Who are the very best new customers you get? Who is
most likely to buy from you and continue being a good customer in the
future? Isn't it a prospective customer who was referred to you by another
customer who is an advocate for your business?
Referrals are the best prospective customers because
they have already developed some trust for you and your company. Their
defenses are down, and their minds and hearts are open. These are the ideal
conditions for doing business.
The most expensive customers to get are those in the
"cold market," through advertising or other promotional activities. Yet
that's where most of the marketing effort for companies seems to go. You can
market much more effectively by devoting more of your organization's time
and resources to developing referrals.
You can encourage your customers to give you more
1. You must deserve referrals. You have to
deliver the products and awesome service that people can't help talking
2. You must ask for referrals. At the end of
every sales interview, whether you make a sale or not, you must ask for
referrals. When you make a sale, you have only completed one-half of your
mission. The other half is to get referrals. Don't leave the job half done.
To encourage the customer to make referrals, help him isolate people in his
or her mind: Is there a business associate, like him or her, who you can
talk to? A customer? A supplier? Is there a golf buddy? Listen for names
that come up during your conversation.
Script a brief profile or description of what you are
looking for in a prospective customer. Trigger the customer's mental search
with the question, "Who do you know who... (give profile)? If he or she was
here, right now, you wouldn't hesitate to introduce us, would you? That's
all I'm asking you to do."
If the customer hesitates to give a name, Frank
Bettger came up with this strategy. "That's all right, Mr. Wright. I think I
understand how you feel. Give me the name of someone you know, under fifty,
who is making money. I promise you I'll never mention your name." "Mr.
Wright, my name is Bettger. I'm in the life insurance business. A mutual
friend gave me your name with the understanding that I wouldn't mention his
name. He told me that you have been very successful, and that you would be a
good man for me to talk to. Could you spare five minutes now, or would you
rather I stop by some other time?"
The prospective customers never asked who made the
referral, and some of these people were Frank's best leads. (Bettger, How
I Multiplied My Income & Happiness In Selling.)
Part of our introductory procedure for new clients is
to review a list of "Our Commitments To Each Other." The final client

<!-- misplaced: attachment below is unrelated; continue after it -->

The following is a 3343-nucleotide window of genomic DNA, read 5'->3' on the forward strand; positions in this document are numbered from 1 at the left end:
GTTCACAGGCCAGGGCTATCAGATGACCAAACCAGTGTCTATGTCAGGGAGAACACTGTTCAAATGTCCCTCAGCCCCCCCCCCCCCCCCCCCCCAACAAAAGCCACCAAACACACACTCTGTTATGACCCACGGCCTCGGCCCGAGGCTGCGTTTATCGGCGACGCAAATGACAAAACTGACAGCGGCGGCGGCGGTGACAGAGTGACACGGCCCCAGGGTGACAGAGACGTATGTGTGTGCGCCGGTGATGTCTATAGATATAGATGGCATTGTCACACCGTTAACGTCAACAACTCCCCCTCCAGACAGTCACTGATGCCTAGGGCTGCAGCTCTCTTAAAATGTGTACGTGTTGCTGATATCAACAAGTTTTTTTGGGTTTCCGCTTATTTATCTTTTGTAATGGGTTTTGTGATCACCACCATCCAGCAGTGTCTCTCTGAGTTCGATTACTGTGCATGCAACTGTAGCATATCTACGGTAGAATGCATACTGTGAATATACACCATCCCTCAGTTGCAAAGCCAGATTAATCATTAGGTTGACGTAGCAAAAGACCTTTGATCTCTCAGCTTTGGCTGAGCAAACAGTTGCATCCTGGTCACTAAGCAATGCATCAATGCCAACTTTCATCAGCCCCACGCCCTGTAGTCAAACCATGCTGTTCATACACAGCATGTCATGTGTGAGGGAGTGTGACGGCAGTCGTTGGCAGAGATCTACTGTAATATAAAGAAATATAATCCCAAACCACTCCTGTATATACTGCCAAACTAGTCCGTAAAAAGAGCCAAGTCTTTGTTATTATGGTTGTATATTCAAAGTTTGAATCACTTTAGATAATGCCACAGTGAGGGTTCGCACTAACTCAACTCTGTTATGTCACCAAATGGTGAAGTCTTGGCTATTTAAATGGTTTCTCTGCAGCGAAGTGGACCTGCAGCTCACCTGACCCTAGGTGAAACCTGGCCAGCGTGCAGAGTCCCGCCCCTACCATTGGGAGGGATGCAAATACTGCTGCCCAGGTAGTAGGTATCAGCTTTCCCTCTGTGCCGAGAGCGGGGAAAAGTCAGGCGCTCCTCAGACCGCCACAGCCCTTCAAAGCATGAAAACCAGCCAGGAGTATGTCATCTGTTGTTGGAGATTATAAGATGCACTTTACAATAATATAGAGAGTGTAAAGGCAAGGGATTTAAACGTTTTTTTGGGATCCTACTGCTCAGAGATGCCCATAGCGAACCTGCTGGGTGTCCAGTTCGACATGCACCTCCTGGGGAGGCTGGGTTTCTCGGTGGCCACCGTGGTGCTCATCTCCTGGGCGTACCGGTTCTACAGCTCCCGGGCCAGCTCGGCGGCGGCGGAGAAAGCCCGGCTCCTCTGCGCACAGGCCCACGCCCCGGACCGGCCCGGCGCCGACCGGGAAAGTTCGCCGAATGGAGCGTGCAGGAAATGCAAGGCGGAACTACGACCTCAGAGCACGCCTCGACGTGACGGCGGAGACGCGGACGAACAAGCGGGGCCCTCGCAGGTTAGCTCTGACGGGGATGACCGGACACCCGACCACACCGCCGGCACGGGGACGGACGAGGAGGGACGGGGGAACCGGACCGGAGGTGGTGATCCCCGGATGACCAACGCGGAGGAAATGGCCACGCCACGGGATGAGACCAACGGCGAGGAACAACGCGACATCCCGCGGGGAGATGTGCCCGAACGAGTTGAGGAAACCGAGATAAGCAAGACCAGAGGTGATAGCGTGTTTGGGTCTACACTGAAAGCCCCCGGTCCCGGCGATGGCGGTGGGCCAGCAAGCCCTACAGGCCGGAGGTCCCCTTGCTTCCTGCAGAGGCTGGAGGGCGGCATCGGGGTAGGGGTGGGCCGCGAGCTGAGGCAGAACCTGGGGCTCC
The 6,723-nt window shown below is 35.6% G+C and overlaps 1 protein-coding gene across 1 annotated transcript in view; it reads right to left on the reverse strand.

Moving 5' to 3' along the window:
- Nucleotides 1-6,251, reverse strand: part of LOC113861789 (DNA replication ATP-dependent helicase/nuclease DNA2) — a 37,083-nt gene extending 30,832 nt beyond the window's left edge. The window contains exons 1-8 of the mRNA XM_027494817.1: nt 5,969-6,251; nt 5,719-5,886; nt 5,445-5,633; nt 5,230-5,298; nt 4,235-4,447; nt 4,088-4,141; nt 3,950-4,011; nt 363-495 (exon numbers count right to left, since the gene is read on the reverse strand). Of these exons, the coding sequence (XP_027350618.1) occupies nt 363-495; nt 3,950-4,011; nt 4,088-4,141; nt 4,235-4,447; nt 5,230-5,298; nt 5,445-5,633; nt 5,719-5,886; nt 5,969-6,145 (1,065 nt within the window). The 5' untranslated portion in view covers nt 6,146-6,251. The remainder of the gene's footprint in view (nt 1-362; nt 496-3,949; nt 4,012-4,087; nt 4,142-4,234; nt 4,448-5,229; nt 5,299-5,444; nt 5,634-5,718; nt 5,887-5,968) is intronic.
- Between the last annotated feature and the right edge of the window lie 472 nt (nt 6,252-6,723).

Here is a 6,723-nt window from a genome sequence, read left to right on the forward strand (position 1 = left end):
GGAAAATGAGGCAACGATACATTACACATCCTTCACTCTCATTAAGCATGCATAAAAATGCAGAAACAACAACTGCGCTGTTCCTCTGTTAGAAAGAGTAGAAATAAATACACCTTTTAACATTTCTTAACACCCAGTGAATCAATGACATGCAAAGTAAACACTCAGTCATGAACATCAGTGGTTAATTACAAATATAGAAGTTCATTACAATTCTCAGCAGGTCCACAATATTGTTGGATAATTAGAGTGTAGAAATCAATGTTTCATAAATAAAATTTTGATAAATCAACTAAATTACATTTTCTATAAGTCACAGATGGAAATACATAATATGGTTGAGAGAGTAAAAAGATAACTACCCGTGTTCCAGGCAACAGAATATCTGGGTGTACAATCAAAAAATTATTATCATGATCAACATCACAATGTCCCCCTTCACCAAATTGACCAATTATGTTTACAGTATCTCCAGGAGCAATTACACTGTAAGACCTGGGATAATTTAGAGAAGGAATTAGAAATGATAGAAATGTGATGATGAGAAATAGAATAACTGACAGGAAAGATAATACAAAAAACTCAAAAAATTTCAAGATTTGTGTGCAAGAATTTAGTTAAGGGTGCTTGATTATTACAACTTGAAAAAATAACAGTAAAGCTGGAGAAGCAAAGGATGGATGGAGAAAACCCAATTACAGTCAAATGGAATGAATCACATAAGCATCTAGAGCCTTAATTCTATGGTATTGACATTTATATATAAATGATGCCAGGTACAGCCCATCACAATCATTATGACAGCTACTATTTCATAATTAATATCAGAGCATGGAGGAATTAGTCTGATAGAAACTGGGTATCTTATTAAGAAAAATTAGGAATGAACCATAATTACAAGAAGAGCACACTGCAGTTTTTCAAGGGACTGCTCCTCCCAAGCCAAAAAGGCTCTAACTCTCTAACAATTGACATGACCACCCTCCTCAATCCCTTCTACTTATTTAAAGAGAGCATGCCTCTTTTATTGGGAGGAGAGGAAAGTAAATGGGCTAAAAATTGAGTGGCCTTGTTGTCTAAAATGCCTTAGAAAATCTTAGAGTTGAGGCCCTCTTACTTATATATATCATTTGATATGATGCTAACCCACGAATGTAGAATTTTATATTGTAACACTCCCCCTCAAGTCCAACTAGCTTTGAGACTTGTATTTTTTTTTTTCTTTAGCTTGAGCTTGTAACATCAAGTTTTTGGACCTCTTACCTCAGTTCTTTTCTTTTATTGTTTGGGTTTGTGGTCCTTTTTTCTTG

commitment is: "You will consider referring to us at least two other
business persons whom you believe would benefit from an association from
us." The expectation of providing referrals is planted at the beginning of
3. Show appreciation. This is the real key to
continuing receiving leads from a customer and cultivating him or her as a
center of influence. Thank the customer for making the referral. Write a
thank-you note. Call the customer with a report of the results of your
interview. Make a big, appreciative fuss about the wonderful thing your
customer has done. Give thank-you gifts in appreciation: send flowers, take
him or her out to dinner, or give tickets to a show or athletic event.
What is appropriate considering the lifetime value of
a customer for your business? Many people build their businesses with
customer appreciation events. For example, marketing guru Dan Kennedy knows
a chiropractor who has a monthly patient appreciation luncheon where
he gives jeweled appreciation pins to patients who made referrals that
month. There are different "levels" indicated by different jewels. Shades of
Amway and Mary Kay! Patients are invited to bring family members to the
luncheon to see them receive their award, which is given with an
appreciative hug by the chiropractor. Photographs of the luncheons are
posted in the reception room.
If this were your chiropractor, would you want to make
How can you use this extremely powerful idea to build
If you use salespeople in your business, do you train
them in how to get referrals from customers?
Do you maintain a file of all customers who buy your
products for follow up promotions encouraging referrals?
We can work with you to help build strong referrals
for your business.
Questions or Comments:
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